In late October of last year, the Saskatchewan RCMP sounded the alarm due to a high number of fatal collisions on the highways in Saskatchewan. From September 1st to October 25th, there had been 22 fatal collisions, which averaged out to one every 2.5 days. Of those 22 collisions, six of them occurred in southeast Saskatchewan.  

After the concerns were raised, the RCMP noted a significant decrease in the number of collisions across the province, explained the Officer in Charge of the Saskatchewan RCMP Traffic Services, Superintendent Grant St. Germaine. 

“I’d like to say that the message in October hit home because, for the month of November and December, we had twelve crashes for that two-month period,” said the superintendent. The reduction has even carried through to this year as well. 

“For the first 24 days, knock on wood, of 2024, we’ve had one fatal crash this year, so that puts us significantly ahead of that one accident every six and a half days.” 

In total, RCMP in Saskatchewan responded to 71 fatal collisions, with 79 people losing their lives in those collisions. However, nearly half of those collisions happened in the last four months of the year, with 34 being reported. The causes of the fatal collisions aren’t due to any particular trend.  

The number of collisions where alcohol either directly attributed to the collision, or was considered to be a causal factor has held steady at around 32 percent, according to St. Germaine, and they are hoping to do more to reduce the number of collisions due to alcohol even further. While they know what one of the causes is, there are still many others.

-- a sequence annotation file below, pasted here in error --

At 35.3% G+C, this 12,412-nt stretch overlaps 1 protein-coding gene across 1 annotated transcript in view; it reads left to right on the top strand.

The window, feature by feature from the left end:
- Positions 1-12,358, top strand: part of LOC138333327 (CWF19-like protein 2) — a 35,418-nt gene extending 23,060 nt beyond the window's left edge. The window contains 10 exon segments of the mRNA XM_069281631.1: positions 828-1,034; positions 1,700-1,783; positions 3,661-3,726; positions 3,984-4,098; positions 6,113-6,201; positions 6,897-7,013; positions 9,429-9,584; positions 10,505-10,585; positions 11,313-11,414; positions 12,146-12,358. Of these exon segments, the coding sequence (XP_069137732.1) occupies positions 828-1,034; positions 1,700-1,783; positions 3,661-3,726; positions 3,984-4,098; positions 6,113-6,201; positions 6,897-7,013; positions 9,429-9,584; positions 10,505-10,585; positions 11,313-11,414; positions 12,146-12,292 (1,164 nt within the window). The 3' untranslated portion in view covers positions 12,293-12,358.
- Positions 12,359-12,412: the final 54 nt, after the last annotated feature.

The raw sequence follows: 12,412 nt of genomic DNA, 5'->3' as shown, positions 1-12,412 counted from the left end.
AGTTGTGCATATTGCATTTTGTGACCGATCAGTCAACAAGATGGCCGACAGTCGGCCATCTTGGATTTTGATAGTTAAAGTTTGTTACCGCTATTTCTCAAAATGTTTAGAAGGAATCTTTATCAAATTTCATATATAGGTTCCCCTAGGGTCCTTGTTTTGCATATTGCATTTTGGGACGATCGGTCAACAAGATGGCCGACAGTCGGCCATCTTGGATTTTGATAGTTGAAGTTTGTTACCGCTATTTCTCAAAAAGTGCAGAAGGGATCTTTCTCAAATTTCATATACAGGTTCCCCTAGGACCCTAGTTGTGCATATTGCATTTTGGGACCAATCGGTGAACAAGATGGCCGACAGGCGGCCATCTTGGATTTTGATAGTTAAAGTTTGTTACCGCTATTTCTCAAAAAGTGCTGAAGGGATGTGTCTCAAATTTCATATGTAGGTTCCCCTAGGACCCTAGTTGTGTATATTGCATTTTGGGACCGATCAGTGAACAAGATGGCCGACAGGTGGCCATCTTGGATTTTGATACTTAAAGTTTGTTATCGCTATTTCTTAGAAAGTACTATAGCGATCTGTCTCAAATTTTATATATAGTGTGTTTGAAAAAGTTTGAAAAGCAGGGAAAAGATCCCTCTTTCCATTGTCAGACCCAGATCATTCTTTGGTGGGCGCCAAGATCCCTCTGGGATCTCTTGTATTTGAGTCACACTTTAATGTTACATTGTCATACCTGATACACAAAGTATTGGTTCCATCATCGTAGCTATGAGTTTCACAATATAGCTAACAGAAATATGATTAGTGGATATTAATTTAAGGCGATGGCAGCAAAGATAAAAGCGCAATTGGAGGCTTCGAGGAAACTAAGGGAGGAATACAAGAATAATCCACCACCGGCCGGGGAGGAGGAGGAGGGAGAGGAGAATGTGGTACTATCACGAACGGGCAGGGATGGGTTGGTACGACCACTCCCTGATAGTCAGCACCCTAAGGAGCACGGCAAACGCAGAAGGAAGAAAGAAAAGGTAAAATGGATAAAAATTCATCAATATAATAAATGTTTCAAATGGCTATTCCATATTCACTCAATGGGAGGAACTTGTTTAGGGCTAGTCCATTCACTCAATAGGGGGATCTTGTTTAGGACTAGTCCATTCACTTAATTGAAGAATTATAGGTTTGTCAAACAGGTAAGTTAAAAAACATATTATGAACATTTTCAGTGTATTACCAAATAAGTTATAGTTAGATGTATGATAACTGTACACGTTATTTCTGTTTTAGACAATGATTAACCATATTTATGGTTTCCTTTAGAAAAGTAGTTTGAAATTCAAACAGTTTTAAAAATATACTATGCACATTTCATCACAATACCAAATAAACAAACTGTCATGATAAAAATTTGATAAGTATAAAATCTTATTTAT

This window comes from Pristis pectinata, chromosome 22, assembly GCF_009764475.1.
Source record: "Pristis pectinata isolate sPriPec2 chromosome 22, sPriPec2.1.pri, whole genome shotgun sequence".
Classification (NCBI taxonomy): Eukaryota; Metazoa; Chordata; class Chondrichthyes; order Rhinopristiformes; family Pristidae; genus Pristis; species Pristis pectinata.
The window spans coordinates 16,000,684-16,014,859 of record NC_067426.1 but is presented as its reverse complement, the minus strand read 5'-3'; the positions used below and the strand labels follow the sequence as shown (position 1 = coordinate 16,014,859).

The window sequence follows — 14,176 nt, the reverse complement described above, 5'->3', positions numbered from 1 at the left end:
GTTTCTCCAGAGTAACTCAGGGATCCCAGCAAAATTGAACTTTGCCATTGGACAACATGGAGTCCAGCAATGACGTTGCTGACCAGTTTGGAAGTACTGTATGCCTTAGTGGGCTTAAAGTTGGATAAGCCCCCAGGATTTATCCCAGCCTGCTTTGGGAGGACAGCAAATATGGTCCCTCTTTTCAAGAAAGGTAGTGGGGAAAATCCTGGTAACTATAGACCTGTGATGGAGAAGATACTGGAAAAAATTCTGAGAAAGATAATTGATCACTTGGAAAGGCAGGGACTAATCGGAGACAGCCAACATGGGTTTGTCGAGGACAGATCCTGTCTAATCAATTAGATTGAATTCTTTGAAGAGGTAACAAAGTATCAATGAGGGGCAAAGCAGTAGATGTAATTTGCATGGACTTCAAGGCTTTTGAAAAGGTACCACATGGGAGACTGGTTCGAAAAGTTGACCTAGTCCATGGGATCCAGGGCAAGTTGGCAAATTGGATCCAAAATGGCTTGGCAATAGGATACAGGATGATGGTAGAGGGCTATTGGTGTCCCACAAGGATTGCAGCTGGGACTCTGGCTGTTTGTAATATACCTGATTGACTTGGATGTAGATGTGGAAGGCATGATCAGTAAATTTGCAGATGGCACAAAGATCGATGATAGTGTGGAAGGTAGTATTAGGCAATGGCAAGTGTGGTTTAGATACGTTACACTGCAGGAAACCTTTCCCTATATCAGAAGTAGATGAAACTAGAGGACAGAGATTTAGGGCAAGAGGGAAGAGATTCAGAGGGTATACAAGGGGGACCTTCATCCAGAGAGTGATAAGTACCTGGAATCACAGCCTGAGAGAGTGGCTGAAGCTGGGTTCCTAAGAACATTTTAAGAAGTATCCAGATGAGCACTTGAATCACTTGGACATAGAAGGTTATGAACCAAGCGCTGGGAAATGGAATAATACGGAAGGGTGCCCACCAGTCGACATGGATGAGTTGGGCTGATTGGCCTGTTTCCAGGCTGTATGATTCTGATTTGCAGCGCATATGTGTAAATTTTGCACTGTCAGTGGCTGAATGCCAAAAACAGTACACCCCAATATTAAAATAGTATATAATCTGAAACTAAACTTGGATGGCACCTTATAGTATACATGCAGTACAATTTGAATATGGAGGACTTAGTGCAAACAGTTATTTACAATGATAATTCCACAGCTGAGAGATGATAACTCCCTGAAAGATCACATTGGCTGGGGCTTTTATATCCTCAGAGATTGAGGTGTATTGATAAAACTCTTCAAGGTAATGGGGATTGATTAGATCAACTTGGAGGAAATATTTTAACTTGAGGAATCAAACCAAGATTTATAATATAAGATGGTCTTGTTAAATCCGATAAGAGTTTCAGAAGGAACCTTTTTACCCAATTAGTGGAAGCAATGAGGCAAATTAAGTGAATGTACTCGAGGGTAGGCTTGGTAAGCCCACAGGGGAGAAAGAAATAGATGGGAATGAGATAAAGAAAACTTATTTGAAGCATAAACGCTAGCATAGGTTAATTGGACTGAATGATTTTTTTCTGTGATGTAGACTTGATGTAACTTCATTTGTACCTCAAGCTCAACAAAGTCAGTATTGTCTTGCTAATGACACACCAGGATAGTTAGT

“There’s no great specific reason,” St. Germaine said. “It makes it difficult, I guess, to go out and be able to do targeted enforcement for one particular causal factor for these fatal crashes, because it just seems to be all over the map.” 

He cited one specific incident from last week that had him reminding people that something as simple as following the rules will help to reduce the number of accidents or at least the severity of them.  

“On Friday, I happened to pull a young fellow over doing 175 (km/h),” St. Germaine shared. “The problem is, when you’re exceeding the speed, especially at that rate, if you have a tire that blows out, if you have a momentary loss of paying attention at those faster speeds, your reaction and ability to react in time to save yourself from an accident, it just isn’t there.” 

Road conditions are another factor. St. Germaine said people must drive to the conditions, especially during the winter when they can change quickly.  

“If the roads are icy, or snow-covered, cut the speed back,” St. Germaine said, adding it doesn’t matter what type of vehicle you drive. “The fact that you’re driving a four-wheel drive and the roads are ice-covered and snow-covered, yes, you might have traction, but you still can’t stop.” 

St. Germaine noted there are more drivers on the road now, and more traffic of all types, but he is hopeful it all pans out over the entire year, and that we see fewer fatal collisions on the highways in Saskatchewan.